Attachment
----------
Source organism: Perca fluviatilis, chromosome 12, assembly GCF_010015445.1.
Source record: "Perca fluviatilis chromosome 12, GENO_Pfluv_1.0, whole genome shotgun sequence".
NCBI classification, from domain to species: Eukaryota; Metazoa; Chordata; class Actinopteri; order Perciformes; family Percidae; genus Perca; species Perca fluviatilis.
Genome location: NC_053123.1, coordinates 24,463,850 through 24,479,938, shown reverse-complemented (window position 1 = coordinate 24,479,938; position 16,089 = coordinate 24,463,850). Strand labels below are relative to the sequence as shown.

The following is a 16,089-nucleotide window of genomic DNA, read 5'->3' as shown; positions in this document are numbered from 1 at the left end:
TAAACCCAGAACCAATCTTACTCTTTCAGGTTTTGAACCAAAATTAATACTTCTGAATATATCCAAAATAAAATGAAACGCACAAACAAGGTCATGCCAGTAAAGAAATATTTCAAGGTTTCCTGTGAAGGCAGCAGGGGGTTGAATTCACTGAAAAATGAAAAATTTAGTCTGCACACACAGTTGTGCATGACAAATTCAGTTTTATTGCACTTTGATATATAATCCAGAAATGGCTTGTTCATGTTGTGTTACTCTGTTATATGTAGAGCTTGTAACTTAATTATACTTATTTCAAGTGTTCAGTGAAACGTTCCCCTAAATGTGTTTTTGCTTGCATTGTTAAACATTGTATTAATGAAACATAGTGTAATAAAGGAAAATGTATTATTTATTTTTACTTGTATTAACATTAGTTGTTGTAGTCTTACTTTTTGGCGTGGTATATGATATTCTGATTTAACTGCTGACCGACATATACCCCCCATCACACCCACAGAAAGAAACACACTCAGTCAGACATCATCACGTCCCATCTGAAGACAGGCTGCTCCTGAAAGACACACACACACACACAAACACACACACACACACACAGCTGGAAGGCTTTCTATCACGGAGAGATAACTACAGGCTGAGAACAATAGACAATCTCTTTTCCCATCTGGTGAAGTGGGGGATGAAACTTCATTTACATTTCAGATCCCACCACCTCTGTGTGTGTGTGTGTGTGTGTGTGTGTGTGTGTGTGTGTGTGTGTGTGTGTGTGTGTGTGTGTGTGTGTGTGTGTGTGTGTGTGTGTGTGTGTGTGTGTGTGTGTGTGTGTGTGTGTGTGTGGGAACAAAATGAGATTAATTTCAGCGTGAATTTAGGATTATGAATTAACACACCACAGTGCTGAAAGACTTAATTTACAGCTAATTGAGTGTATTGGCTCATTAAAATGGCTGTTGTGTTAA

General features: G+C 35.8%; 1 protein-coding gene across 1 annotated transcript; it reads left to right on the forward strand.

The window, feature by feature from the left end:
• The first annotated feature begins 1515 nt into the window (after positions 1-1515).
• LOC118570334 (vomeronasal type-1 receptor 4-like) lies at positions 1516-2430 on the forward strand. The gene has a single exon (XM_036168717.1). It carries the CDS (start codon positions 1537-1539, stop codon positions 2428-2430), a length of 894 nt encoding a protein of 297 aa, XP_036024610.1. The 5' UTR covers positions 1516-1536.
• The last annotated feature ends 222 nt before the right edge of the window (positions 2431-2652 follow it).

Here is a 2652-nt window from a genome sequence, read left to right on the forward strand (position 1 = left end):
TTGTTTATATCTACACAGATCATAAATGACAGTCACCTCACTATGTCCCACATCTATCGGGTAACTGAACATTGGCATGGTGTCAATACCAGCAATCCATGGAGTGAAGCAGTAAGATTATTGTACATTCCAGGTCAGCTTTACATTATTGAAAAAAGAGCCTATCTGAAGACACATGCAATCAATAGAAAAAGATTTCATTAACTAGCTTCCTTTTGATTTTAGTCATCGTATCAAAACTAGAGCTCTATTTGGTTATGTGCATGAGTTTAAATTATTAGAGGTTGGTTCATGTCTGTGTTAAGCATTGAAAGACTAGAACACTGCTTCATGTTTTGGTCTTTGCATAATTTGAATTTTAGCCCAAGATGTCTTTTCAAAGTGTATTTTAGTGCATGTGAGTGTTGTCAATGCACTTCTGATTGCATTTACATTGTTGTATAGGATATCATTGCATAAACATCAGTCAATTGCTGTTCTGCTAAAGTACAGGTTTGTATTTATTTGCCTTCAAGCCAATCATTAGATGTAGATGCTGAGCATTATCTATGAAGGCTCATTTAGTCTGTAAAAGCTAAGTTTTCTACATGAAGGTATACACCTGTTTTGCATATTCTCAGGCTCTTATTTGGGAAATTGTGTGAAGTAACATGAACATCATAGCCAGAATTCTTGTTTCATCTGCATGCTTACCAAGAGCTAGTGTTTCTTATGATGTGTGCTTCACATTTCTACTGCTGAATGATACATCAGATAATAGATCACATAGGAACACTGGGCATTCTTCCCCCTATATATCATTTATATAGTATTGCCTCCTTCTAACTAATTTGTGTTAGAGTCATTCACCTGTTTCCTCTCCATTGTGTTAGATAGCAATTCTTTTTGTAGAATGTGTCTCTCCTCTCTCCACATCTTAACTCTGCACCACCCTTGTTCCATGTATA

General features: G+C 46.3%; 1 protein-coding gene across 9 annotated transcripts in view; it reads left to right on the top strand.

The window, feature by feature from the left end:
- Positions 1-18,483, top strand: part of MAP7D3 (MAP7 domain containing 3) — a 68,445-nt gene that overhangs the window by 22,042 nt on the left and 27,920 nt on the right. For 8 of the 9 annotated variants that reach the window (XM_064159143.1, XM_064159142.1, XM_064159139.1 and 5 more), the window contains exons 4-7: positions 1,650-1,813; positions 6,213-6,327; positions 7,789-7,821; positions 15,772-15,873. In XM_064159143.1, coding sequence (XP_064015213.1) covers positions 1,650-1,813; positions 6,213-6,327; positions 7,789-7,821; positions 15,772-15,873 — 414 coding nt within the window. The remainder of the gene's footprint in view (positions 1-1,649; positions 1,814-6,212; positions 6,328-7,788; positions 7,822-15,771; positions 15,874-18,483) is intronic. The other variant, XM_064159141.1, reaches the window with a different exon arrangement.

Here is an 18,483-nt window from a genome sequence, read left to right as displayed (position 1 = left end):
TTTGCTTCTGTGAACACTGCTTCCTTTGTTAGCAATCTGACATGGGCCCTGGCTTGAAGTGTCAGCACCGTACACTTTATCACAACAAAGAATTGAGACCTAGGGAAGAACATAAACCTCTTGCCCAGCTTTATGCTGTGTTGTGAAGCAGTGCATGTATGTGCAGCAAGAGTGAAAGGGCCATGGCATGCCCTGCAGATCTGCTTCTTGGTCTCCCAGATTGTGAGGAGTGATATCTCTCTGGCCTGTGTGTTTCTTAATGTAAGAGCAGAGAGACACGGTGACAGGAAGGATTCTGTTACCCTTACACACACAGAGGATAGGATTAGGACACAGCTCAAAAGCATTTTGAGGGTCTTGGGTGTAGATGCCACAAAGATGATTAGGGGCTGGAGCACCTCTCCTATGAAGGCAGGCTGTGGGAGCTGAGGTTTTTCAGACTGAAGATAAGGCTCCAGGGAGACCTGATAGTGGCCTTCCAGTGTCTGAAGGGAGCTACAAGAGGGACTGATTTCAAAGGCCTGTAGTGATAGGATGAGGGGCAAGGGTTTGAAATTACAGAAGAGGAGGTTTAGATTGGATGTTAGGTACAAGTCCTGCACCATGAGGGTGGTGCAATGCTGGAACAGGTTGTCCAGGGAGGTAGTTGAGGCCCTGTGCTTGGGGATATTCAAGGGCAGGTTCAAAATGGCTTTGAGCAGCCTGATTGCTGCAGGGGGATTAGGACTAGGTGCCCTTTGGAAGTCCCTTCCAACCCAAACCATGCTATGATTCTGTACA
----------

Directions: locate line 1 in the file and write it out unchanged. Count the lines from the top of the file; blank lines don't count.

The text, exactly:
Source organism: Perca fluviatilis, chromosome 12, assembly GCF_010015445.1.